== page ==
Steep Driveway

I’m hoping that someone can resolve an argument that my husband and I are having. Our house has an exceptionally steep driveway – so steep that we couldn’t get our Toyota Avalon up it without bottoming out at the bottom. We recently traded in our Avalon for a Honda Fit. Because the Fit is so short, it does’t bottom out at the bottom of the driveway and can make it all the way up so it can be parked in the garage. However, it’s got a small engine, and it really struggles, even though we only drive it up in 1st gear. If there are more than two people in the car, the car actually stalls partway up. I think this can’t possibly be good for the engine, and we should just give up and park in the street. My husband thinks it doesn’t hurt the engine, and it’s worth it to keep the car garaged. Any ideas / suggestions?

Stalling indicates to me that it is a situation that is beyond the specification for the car. It’s bad for the whole drivetrain, not just the engine.

I’ll bet that with some practice, you will be able to haul multiple people up the driveway without stalling. Of course, stopping once you reach the garage might be a problem…

So, what could be the impacts to the drivetrain?

Wow. What is the inclination on that driveway? 70 degrees? I don’t think I’ve ever heard of a car not being able to make it up an engineered driveway before. Got a pic?

The car makes it up unless there are 3 people or more in the car. In a vehicle as small as the Fit, I guess an extra 100 pounds makes a big difference!

I’ll try to take a picture of the driveway later this week. It truly is the world’s worst driveway.

Is the Fit a manual or an automatic?
Don’t be afraid to give the car more gas to get up the hill.

If you are just letting the car idle its way up the hill, then yes, you are putting an unneeded amount of strain on the drive train of the car. Use the throttle in order to get up the hill in one shot.


It’s a manual, and we’re giving it all the gas it’s got. It’s literally pedal to the floor to get it up the driveway, which makes me nervous about what might happen when we get to the (flat) garage!

Unless your driveway is essentially a cliff, something is wrong. Cars can take steep mountain roads at nearly 2 miles up without having to be floored in first gear. Either something is wrong with your car, or your driveway needs to be re-engineered.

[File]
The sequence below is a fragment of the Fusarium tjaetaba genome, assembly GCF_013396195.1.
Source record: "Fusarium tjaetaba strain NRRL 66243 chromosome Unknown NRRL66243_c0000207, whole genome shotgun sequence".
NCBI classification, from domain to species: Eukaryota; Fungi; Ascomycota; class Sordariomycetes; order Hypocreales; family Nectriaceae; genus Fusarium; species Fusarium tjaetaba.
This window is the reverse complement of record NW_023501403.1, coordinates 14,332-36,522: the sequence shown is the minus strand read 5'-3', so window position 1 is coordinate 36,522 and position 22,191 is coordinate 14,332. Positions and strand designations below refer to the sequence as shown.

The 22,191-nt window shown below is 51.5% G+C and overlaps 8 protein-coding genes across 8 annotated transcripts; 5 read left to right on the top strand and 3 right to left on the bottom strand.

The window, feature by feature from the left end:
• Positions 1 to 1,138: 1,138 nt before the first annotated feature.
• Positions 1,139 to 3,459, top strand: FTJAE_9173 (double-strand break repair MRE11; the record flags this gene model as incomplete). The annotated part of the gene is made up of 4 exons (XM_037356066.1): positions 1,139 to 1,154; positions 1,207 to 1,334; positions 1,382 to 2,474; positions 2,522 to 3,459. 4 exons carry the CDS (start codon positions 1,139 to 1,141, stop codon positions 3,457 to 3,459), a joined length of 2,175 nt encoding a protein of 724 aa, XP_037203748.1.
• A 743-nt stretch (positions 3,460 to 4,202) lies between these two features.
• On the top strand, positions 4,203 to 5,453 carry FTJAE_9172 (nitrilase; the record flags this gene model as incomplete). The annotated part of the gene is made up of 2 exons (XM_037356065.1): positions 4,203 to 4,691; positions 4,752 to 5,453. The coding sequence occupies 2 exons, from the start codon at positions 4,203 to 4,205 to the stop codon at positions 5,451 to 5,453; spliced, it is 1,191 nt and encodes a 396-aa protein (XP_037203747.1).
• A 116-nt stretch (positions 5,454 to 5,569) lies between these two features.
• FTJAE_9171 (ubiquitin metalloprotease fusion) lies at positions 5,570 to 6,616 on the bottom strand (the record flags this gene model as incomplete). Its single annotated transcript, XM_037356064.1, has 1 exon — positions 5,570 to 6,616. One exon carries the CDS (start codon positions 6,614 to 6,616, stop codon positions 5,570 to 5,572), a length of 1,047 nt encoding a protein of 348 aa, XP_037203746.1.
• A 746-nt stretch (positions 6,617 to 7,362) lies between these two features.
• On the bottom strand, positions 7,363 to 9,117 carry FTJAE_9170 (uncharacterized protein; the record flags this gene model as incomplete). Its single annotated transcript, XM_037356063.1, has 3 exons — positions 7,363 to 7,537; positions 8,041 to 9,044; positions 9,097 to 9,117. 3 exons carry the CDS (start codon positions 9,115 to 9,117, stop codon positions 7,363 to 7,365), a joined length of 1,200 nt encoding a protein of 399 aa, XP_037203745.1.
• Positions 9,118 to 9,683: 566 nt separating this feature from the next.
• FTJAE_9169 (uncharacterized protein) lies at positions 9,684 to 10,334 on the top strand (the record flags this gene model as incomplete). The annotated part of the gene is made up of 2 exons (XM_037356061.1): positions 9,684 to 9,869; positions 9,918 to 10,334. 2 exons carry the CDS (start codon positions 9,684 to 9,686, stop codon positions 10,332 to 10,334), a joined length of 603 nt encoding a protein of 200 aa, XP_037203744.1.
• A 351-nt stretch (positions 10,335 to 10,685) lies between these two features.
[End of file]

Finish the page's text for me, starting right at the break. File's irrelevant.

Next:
The driveway definitely should be re-engineered, but that’s not going to happen while we’re living in the house. The car does fine on steep mountain roads, although it doesn’t like to go 70 mph up them.

Oh, Boy.


As others have said, this must be one incredibly steep driveway for a production car not to be able to make it up. There are some steep driveways in my neighborhood, actually, but I’ve never heard of a problem like that. Can you measure and post the actual inclination here, please?

In the meantime, the solution is simple. Everyone but the driver should get out and walk up the driveway, as they’d have to do anyway if you parked in the street. Then the car can still end up in the garage.

By the way, I was going to suggest trying to go up the hill in reverse, as for some cars that’s the lowest gear, but it appears that for your car reverse and first have the same gear ratio.

I’m assuming you don’t want to install a winch in the garage or install a turbo or a nitrous system in your car!

You may have your foot on the floor, but stalling indicates you don’t have the rev’s (rpm on the tach) up high enough. The motor has peak power around 3,000 rpm and below 2,000 rpm it can get bogged down and stall.

If you can get some momentum prior to the big hill do so. A little momentum goes a long way. Otherwise you need to use the clutch and watch the tach and find a way to keep the motor rpm’s between 2,500 and 3,000 until you know you have enough speed to make it into the garage.

I don’t think this car is a good “fit” for your situation. It simply doesn’t have a big enough motor with enough torque to move the weight up such a big hill. You are going to need a clutch job sooner than the average motorist and might just have more issues with the trans, and CV joints too.

You might do better with a CRV. You need an SUV that has a “low” range you can shift into which would go up the drive with much less strain. This is also not a good sitation for a manual trans. The Avalon did better because is had a larger motor with an auto trans.

How steep is it? Put a stone on the driveway and walk downhill until the object is at eye level. Put another stone at your feet. Measure the distance from your eyes to the driveway and the distance between the two stones. Post the measurements here and we’ll tell you what the incline is. You can do this in more than one place if the incline varies.

I think the bottoming-out issue is going to preclude getting any momentum. I bet the OP needs to go pretty slowly where the street meets the driveway. (My driveway is the same way.)

Very likely, if there is no momentum then there is going to be a lot of clutch slipping to make it up the drive.

Back it up the driveway. Reverse is a lower gear than 1st, and it won’t stall as quickly in reverse.

You must have a REALLY steep driveway. It is anything like this?

Good grief! I hope that’s in the sun belt somewhere.


Buy An Old “Beater” Jeep Wrangler. You Don’t Even Have To License It. It Will Be A “Tug” To Pull The Fit Up The Hill.

True story: A former boss (and friend), Chico, had a Jeep Scrambler and his wife drove a litle “clown car” that had trouble getting out of its own way.

They had a flat, but loooong driveway and lived where I do in major snow country. Almost every morning during winter when Chico arrived at our place of employment, he had already hooked up a chain and dragged his wife’s car and wife to the road. It took just seconds.

A man’s got to do what a man’s got to do.